On a Personal Note


270 pages
Contains Photos
ISBN 1-55263-002-1
DDC 782.42162'0092





Reviewed by Desmond Maley

Desmond Maley is the music librarian at the J.W. Tate Library,
Huntington College, Laurentian University, and the editor of Newsletter
of the Canadian Association of Music Libraries, Archives, and
Documentation Centres.


Rita MacNeil unburdens herself in this rags-to-riches memoir. The Cape
Breton singer, who was the fifth in a Roman Catholic family of eight
children, had alcoholic parents and was sexually molested by an uncle.
As a young woman, McNeil also grappled with being a depressed,
pill-popping, overweight, divorced single parent, living on welfare. Her
salvation was her voice which, from the beginning, was a splendid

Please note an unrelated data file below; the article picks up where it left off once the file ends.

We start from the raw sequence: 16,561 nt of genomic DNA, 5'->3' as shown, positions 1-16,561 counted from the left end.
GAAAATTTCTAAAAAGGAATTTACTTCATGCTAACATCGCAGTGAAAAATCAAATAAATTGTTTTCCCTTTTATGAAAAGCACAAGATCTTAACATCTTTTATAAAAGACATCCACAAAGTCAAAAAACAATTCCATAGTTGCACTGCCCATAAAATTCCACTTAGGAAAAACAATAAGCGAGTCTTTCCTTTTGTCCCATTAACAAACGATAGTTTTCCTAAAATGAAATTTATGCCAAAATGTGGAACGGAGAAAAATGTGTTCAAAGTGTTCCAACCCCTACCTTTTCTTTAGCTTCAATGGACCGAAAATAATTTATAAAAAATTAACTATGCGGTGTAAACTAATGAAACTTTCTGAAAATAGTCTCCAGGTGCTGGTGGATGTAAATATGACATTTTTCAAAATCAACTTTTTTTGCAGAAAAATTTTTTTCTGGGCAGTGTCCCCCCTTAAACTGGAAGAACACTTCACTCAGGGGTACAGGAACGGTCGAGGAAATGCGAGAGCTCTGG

instrument. The singer’s discovery of feminism was a catalyst to her
song writing, giving her a political dimension that resulted in
appearances at women’s events and NDP conventions. After long years of
obscurity singing in pubs and at folk festivals, MacNeil scored a
triumph at Expo ’86 in Vancouver.

MacNeil is reflective and observant in discussing her early life. The
later part of the book chronicles her increasingly hectic concert tours,
a CBC television career, and the opening of a tearoom in her hometown of
Big Pond. She discusses her recordings and some of the musicians she
worked with. The narrative is interspersed with excerpts of her
straight-from-the-heart song lyrics that illustrate her life and music.
There is also interesting material on how her weight was the target of
caustic media commentary and humor that, to some extent, adversely
affected her career. All in all, this is a candid portrait that will
appeal especially to MacNeil’s fans.


MacNeil, Rita., “On a Personal Note,” Canadian Book Review Annual Online, accessed June 20, 2024, https://cbra.library.utoronto.ca/items/show/2560.